[time-nuts] FW: Pendulums & Atomic Clocks & Gravity

Arnold Tibus Arnold.Tibus at gmx.de
Mon May 28 17:41:18 EDT 2007

I think I am with you, but
let me see wether my simple understanding is correct: 

Assuming a object without sensitivity to gravity flying with a 
certain (high) speed across space approaching planet terra. 
The path of this object would be obviously straight as a line 
(as long we are not thinking in astronomical dimensions) , and even 
passing the planet in a very short distance, nothing would deviate 
this object from this straight way. 
If suddenly, only for a short moment, the bypassing object would get 
mass, the gravity of both bodys would play its role and accelerate 
this mass into direction of the planet, and vice versa. Due to the 
immens big mass difference we forget here the orbit or path change 
of the planet. The accelerated object does change the direction 
somewhat into the planets center of gravity. The amount depends 
on the relation between the impulse with direction and the gravitational 
impact at that momentary position. After a bend in the path and a 
switch off of the object's gravity, the passing object would 
continue the straight flight but in a new direction.
As in reality there is no possibilty for such tricks, the approaching object 
will receive continuously these deviating gravity impacts, therefore
beeing continuously accelerated to deviate from the linear path 
into a orbitical path, if the gravity force is of the right amount, if not 
this body will end with an impact or escape after a longer curvature. 
Again back on (a new) straight path out of the gravity from 
celestial bodys, there are no more other forces acting on this object. 
This free flying object does not need any further force or energy to 
contiue its way until other forces will stop the way. 
Where this object finally did come from, does not change the facts, 
this object could have been launched from the planet terra as well, 
accelerated sufficiently to end as satellite or as spacevehicle on the 
way out of the solar system. 
Thinking this way, I could not find any centrifugal forces, active 
was only the gravity between this bodys fighting with impuls of the 
object. Would this body not just fall down vertically without own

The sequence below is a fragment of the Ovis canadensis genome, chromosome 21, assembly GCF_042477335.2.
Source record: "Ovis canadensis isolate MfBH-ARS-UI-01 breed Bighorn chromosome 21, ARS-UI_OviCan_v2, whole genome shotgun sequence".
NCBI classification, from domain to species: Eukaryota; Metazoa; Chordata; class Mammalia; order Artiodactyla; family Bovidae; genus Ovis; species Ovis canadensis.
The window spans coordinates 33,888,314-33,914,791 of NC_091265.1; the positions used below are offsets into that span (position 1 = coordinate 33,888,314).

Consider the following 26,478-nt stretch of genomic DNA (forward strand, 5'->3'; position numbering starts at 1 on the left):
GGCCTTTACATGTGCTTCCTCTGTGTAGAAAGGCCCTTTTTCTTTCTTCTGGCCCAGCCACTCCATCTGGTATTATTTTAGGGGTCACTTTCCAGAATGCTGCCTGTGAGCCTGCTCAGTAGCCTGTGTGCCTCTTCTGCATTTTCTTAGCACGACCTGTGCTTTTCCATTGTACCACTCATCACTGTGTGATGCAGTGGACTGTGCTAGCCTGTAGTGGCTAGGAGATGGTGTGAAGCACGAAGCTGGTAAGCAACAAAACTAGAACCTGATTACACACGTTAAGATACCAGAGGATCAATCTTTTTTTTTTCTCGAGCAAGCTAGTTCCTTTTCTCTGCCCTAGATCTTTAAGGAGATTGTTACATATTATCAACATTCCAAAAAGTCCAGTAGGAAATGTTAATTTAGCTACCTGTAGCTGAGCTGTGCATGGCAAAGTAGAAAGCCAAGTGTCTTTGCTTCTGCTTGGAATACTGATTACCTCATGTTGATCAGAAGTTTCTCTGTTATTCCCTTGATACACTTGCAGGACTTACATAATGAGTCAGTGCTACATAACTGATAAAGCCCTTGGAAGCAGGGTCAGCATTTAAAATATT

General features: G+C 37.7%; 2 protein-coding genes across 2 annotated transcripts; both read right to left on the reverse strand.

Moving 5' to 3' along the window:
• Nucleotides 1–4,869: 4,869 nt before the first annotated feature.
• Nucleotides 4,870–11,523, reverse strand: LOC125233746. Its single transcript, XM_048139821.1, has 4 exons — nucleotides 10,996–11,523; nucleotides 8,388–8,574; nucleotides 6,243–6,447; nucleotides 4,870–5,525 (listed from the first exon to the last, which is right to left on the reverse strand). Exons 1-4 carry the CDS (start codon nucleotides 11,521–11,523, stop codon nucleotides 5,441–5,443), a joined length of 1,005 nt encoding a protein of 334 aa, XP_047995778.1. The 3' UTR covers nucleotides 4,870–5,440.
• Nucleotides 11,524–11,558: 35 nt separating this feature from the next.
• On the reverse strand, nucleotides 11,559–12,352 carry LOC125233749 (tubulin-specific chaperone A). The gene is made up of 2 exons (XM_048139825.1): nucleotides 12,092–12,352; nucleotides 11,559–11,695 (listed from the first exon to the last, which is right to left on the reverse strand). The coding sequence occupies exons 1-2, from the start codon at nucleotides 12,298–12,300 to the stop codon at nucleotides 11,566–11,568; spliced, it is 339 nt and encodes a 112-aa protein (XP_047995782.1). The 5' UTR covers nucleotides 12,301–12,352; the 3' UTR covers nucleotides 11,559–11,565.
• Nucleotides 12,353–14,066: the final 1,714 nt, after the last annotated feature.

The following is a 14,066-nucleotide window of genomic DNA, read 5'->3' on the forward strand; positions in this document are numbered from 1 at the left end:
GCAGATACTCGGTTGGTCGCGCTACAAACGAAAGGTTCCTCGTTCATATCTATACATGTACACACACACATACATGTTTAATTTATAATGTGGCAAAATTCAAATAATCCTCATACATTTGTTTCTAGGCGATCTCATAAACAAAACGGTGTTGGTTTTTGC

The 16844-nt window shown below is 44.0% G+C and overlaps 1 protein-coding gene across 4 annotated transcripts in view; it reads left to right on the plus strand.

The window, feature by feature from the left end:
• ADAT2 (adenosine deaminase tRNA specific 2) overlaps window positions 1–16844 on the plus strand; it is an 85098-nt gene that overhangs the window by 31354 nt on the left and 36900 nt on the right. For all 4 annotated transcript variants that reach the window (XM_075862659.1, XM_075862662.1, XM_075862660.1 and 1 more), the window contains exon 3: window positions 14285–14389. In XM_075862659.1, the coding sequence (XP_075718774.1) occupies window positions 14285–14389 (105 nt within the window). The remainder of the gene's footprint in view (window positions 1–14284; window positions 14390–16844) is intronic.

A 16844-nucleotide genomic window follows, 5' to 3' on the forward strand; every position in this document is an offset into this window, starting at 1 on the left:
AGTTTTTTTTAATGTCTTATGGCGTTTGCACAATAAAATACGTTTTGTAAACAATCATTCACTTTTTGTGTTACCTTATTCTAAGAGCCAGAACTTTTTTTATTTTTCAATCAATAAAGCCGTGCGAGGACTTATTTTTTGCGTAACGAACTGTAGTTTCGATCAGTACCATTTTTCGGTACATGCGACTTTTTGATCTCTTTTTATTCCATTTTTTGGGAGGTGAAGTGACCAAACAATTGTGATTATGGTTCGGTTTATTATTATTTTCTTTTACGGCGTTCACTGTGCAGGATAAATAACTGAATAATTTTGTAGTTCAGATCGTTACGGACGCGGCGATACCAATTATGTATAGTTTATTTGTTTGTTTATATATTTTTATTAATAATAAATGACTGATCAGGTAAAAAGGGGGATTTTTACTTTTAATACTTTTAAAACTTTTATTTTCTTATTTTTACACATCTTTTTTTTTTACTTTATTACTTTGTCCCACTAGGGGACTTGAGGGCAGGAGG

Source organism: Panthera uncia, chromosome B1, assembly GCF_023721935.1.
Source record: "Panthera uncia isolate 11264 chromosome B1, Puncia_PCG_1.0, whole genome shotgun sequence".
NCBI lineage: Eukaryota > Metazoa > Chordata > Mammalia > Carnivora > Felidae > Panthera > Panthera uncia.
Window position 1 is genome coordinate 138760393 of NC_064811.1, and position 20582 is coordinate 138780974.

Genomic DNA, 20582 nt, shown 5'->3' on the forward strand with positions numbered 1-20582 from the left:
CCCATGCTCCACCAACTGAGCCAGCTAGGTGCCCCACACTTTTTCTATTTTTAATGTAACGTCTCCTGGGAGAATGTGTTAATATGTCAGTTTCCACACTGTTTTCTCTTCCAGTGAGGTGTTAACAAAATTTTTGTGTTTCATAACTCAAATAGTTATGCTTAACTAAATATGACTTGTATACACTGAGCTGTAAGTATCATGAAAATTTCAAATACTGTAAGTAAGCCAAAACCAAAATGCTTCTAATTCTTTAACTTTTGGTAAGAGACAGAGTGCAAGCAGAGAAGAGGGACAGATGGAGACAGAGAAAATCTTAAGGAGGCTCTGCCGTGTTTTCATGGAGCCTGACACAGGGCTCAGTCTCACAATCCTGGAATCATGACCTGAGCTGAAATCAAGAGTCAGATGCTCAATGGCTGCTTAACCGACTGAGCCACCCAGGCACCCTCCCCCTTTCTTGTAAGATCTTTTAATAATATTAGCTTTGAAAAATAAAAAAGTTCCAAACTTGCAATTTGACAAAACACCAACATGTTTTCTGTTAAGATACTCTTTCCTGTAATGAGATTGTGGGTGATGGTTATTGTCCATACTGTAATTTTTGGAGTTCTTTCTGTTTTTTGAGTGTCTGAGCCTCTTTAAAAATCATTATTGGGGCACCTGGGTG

impuls or impetus? 
I think the problem thinking on centrifuges is, that the surroundig 
object is getting not only the fixation to avoid to escape but as well 
the tangential speed / impuls via the coupling and the continuous 
acceleration forcing into a circular path. 
The outcome should be the same as above.

Just a short analogon for auquatic fans: Driving a ship straight ahaid 
with the rudder straight in the middle, the course will be like a line. 
Then switching the jet-rudder in the bow on, the water-jet will deviate to 
a circular course with the same effects, we do sense the acceleration....


Arnold, DK2WT

On Mon, 28 May 2007 21:15:08 +0200, Ulrich Bangert wrote:


>> Since you know a lot more about this than I do, I will accept 
>> your statement that centrifugal forces (or more generally 
>> inertial forces) are fictitious, but only because you insist. 
>> As long as I can predict their effect and calculate their 
>> magnitude, that's all this engineer is interested in :-)

>That would be totally wrong! You are just missing the possibility to
>gain some new insights into nature.

>> Your comparison with the linear motion is not valid.

>Please note that my intention was not to immediatly compare linear to
>circle motion. The example was merely to show you something about about
>forces and counterforces. You did not excactly understand it so let me
>try to take a second chance:

>> Inertia causes real forces to be developed.

>If this sentence is true then please answer again the following
>question: Is there a real inertial counterforce in the linear example or

>73s and my best regards
>Ulrich, DF6JB

>> -----Ursprüngliche Nachricht-----
>> Von: time-nuts-bounces at febo.com 
>> [mailto:time-nuts-bounces at febo.com] Im Auftrag von Didier Juges
>> Gesendet: Montag, 28. Mai 2007 17:59
>> An: 'Discussion of precise time and frequency measurement'
>> Betreff: Re: [time-nuts] FW: Pendulums & Atomic Clocks & Gravity
>> Ulrich,
>> Your comparison with the linear motion is not valid. While 
>> you push the body, it accelerates. The energy spent giving 
>> the body increased speed (due to the excess force applied to 
>> the body while there is no counter
>> force) is stored in kinetic energy. Once you stop pushing, 
>> the body moves straight at constant speed and there is no 
>> more force either way, the state of motion does not change.
>> Going back to the satellite, I believe we agree in principal 
>> but you are hung up on the first law definition. The 
>> corollary to the first law is that objects resist change to 
>> their state of motion. They resist that change via inertia. 
>> Inertia causes real forces to be developed. I agree it's not 
>> a fundamental force like gravity or electromagnetism, but it 
>> is necessary to keep the system in equilibrium, otherwise 
>> what would be holding the satellite at a constant distance 
>> while it is being pulled towards earth? 
>> Example: a car is moving at 1m/s. You stand still on the 
>> driveway (your
>> speed: 0m/s.) The car hits you. Because the car is much 
>> heavier (err: has more mass) than you, you now move at close 
>> to 1m/s and the car has just slowed down a bit (m * v stays